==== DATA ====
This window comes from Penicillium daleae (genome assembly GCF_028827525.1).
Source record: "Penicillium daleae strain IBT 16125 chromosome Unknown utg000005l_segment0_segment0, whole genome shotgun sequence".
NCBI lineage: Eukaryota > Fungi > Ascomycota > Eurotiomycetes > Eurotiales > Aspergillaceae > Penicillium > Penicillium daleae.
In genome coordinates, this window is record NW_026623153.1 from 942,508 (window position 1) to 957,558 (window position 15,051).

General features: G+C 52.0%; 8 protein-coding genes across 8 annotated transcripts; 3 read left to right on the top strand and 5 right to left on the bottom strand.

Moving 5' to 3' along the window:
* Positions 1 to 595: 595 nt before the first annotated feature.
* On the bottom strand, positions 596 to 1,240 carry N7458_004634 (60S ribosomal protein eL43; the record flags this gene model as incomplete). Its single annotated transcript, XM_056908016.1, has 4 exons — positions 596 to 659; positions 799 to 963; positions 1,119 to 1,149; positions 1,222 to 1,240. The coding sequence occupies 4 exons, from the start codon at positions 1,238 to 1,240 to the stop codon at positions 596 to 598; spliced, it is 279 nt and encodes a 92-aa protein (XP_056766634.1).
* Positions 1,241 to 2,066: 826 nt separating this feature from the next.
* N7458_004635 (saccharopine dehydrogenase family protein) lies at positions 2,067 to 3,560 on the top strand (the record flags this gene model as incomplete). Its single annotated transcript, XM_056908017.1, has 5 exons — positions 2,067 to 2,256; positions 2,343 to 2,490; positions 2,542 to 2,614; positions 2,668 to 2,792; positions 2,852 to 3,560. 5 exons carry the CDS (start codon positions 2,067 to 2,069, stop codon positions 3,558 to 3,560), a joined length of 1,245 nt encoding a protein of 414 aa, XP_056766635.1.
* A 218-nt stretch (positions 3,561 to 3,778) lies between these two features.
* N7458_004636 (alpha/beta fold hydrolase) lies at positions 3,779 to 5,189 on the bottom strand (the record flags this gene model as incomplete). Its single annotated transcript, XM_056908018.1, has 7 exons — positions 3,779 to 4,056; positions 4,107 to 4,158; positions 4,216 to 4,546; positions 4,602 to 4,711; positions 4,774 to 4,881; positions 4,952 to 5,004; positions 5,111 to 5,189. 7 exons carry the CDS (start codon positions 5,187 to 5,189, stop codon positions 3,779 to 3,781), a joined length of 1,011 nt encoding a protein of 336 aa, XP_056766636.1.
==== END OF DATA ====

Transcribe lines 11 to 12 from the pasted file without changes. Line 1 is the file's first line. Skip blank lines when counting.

* A 218-nt stretch (positions 3,561 to 3,778) lies between these two features.
* N7458_004636 (alpha/beta fold hydrolase) lies at positions 3,779 to 5,189 on the bottom strand (the record flags this gene model as incomplete). Its single annotated transcript, XM_056908018.1, has 7 exons — positions 3,779 to 4,056; positions 4,107 to 4,158; positions 4,216 to 4,546; positions 4,602 to 4,711; positions 4,774 to 4,881; positions 4,952 to 5,004; positions 5,111 to 5,189. 7 exons carry the CDS (start codon positions 5,187 to 5,189, stop codon positions 3,779 to 3,781), a joined length of 1,011 nt encoding a protein of 336 aa, XP_056766636.1.